Friday, 23 May 2014

Bristol fashion

Ox cheek ragu with ricotta & sorrel dumplings
at Bell's Diner, Bristol

It had been a while, but the first Bristol Food Connections 11-day festival this month was the perfect excuse to pay another visit.  The format appealed because it necessitated visiting different areas of the city instead of the usual crowded events around the quayside.  It was a day-trip which meant we couldn't stay for any of the organised evening events; not even a tempting Cheese School event at Hart's Bakery.  With names like Joe Schneider of Stichelton Dairy; Tom Calver of Westcombe Dairy; Charlie Westhead of Neal's Yard Creamery; and Todd Trethowan of Trethowan's Dairy plus The Wild Beer Company and Raef Hodgson of 40 Maltby Street/Gergovie Wines, it was not an easy prospect to pass up.  But let's start where we did, with breakfast at Hart's Bakery.

Hart's Bakery, Bristol
Tucked under the arches of the approach to Temple Meads railway station, its location couldn't be handier for a train traveller.  Two minutes off the London to Bristol service we were nursing cortados made with locally roasted Extract Coffee and tucking into toasted spiced, fruity, Festival Loaf with muscovado butter; light, moist, lemon cake and apple crumble slice.  With the bakery occupying the far end of the arch space, there's the irresistible aroma of baking breads and croissants, cakes and tarts, pasties and sausage rolls to lure the hungry traveller.  The front space is taken up by a shop counter and cafe.  The feel is more like being invited into someone's kitchen than a commercial space and it's all the better for it.  Good coffee, great food, lovely service, a welcoming atmosphere and you get to take home a damn fine loaf of bread.  I know for sure that next time I visit Bristol, not breakfasting at Laura Hart's Bakery is unthinkable.  

Bristol is a city made for walking.  Gorgeous Georgian architecture, green squares, candy-coloured terraced house overlooking a revitalised harbour side, and thankfully there are plenty of good independent coffee shops and restaurants in between.  I was never going to stick to my usual 2 cups of coffee  a day in this city so we stopped off at Full Court Press (FCP), supplied, amongst others, by Clifton Coffee Roasters (already familiar thanks to its recent weekend guest appearance at Kaffeine).  The skilled and knowledgeable barista was happy to share local knowledge as well as good coffee.  We found FCP was just around the corner from Small Street Espresso which was also on our hit list so, sadly, had to give that a miss - next time for sure as this is the place that kick-started speciality coffee in Bristol.  Later we made it to Didn't You Do Well on Park Row which hadn't been on our list but came up in conversation on the day.  It proved to be a good recommendation - HasBean coffee, shots pulled on a Slayer Seattle-made machine in a beautiful, calm, pared-back room.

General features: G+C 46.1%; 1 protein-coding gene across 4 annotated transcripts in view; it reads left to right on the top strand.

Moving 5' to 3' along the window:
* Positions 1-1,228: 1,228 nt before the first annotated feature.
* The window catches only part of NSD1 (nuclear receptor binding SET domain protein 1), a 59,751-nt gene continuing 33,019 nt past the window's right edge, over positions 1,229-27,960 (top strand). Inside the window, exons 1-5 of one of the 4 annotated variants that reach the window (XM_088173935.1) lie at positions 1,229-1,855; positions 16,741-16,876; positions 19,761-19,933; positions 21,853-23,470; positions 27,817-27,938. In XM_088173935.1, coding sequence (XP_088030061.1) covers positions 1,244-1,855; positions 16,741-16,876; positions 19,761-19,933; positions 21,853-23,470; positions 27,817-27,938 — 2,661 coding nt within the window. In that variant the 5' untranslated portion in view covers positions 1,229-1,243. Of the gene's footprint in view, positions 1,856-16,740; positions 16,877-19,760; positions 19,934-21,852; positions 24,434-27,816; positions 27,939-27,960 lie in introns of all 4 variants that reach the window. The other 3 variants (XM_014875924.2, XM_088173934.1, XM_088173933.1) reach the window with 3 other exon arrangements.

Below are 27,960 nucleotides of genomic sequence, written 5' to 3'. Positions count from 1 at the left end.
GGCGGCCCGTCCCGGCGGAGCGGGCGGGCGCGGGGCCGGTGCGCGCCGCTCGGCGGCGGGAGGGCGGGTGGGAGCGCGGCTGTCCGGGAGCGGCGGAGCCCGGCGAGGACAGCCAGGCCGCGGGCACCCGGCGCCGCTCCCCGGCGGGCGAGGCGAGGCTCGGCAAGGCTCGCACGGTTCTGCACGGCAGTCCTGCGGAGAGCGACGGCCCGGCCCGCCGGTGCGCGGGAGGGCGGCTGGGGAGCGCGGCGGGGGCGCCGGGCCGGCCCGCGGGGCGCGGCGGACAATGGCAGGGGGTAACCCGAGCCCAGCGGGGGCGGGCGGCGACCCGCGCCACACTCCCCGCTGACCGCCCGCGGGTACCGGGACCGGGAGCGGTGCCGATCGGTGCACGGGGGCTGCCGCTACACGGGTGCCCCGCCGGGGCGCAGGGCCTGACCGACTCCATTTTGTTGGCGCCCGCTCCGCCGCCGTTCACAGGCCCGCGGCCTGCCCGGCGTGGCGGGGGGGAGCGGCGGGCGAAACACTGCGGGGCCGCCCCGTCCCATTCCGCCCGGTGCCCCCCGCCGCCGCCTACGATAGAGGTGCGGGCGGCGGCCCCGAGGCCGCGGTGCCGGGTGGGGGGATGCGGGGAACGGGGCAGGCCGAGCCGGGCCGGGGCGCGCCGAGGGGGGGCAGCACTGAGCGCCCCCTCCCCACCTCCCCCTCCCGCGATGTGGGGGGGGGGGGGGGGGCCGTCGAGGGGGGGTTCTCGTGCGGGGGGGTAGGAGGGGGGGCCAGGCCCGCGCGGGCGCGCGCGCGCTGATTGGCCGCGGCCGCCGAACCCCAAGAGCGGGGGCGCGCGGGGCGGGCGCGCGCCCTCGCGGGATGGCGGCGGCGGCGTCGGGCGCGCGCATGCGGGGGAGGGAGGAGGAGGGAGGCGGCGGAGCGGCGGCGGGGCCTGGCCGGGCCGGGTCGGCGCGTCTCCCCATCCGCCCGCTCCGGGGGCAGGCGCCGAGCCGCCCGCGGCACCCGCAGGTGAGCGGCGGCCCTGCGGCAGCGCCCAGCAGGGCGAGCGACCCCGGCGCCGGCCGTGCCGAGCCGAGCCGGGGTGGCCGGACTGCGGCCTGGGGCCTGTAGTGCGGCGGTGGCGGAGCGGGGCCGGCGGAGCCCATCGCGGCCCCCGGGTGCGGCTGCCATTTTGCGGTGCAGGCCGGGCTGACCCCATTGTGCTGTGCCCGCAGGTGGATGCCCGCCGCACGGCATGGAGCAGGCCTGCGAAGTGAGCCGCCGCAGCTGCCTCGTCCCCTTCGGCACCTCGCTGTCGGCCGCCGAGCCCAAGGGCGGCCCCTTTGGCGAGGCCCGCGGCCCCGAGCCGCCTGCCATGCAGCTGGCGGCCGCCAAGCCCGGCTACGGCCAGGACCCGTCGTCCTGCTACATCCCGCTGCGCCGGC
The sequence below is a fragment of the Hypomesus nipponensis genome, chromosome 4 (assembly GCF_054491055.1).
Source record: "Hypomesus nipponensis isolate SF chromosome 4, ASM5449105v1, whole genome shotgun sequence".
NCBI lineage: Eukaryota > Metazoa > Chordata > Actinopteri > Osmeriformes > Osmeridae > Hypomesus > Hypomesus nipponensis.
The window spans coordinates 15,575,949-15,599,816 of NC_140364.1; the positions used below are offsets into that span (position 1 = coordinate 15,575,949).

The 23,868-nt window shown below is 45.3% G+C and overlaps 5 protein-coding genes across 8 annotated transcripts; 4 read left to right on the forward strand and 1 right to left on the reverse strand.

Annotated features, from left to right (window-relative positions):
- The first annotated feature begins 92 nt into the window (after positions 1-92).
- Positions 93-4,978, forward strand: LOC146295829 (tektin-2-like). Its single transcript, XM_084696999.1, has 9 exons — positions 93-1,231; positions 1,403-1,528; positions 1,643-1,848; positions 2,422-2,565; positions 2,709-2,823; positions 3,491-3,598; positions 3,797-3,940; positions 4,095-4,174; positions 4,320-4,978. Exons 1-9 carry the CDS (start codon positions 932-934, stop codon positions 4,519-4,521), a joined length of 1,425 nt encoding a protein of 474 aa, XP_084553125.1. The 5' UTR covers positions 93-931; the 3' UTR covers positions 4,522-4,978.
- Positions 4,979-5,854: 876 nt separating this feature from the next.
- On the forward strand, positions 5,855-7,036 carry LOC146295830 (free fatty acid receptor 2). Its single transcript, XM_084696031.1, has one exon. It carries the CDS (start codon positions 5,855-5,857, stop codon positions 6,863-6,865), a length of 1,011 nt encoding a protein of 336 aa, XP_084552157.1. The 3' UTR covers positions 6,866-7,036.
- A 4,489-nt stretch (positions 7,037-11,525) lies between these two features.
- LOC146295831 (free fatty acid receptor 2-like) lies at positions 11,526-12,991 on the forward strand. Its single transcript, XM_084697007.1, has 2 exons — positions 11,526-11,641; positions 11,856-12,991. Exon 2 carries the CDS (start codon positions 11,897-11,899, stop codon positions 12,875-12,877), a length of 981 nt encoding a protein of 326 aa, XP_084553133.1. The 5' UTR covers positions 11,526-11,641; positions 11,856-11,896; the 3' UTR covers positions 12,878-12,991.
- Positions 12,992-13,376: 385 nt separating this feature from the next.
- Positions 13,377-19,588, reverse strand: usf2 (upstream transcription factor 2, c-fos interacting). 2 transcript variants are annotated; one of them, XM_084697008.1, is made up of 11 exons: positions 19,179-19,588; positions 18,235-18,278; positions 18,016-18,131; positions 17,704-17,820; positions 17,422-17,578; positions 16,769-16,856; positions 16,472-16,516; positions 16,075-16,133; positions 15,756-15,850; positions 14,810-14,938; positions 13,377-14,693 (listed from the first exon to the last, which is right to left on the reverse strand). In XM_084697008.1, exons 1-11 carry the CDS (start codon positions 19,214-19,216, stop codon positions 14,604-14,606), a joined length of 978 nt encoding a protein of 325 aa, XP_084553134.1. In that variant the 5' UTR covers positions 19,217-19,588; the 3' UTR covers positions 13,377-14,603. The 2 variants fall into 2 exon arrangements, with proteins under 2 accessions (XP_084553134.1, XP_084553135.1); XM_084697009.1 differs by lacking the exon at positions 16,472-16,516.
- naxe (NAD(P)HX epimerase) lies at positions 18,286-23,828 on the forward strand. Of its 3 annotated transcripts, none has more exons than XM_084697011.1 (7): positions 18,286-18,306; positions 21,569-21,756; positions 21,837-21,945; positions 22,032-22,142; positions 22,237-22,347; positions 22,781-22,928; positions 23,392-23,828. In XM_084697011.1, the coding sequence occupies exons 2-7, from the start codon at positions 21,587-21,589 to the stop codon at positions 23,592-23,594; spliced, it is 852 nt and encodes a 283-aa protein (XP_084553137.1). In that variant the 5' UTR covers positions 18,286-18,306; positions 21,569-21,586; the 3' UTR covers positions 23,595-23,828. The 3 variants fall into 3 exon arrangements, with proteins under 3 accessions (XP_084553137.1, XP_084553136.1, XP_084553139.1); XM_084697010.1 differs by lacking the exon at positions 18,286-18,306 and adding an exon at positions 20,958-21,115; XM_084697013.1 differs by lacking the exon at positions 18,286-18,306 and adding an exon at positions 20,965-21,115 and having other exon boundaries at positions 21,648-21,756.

Didn't You Do Well

So where to lunch?  There were lots of recommendations so the final choice was made on proximity to where we found ourselves at the right time.  Bell's Diner, in the Montpelier district, won out. We checked with locals several times en-route to make sure we were going in the right direction and every single person said "Oh, Bell's Diner, it's great", and it was.  At lunch it's that, lately much-derided, 'small dishes' kind of place and it's a formula I like.  A dish of fresh peas in their pods came with slices of Manchego; Imam Bayildi was tender, smokey and silky; succulent, sweet scallops on cauliflower puree were topped with earthy morels and brown butter; and ox-cheek ragu was suitably melting beneath a trio of featherlight ricotta and sorrel dumplings.  I can't comment on the puddings as we didn't get that far but Prosecco was on tap and a house Molino red was an easy-drinking bargain.

Scallops with morels & cauliflower puree
Bell's Diner, Bristol

There were so many more places on our list.  Apart from Small Street Espresso there's The Lido; Flinty Red; Wallfish Bistro; The Rummer; Edna's Kitchen.  I'm also very keen to get back to Bristol soon to eat at newly-opened BIRCH in Southville for simple, locally sourced and home-grown food. OK, I admit I know owners Sam and Beccy, but believe me you too need to go.

My go-to person for Bristol food recommendations is local food blogger Food With Mustard. She's a mine of information and all round good egg.

Now, if only Hart's Bakery was open beyond 3pm (to fuel the journey home)  Bristol would be getting dangerously near to perfect.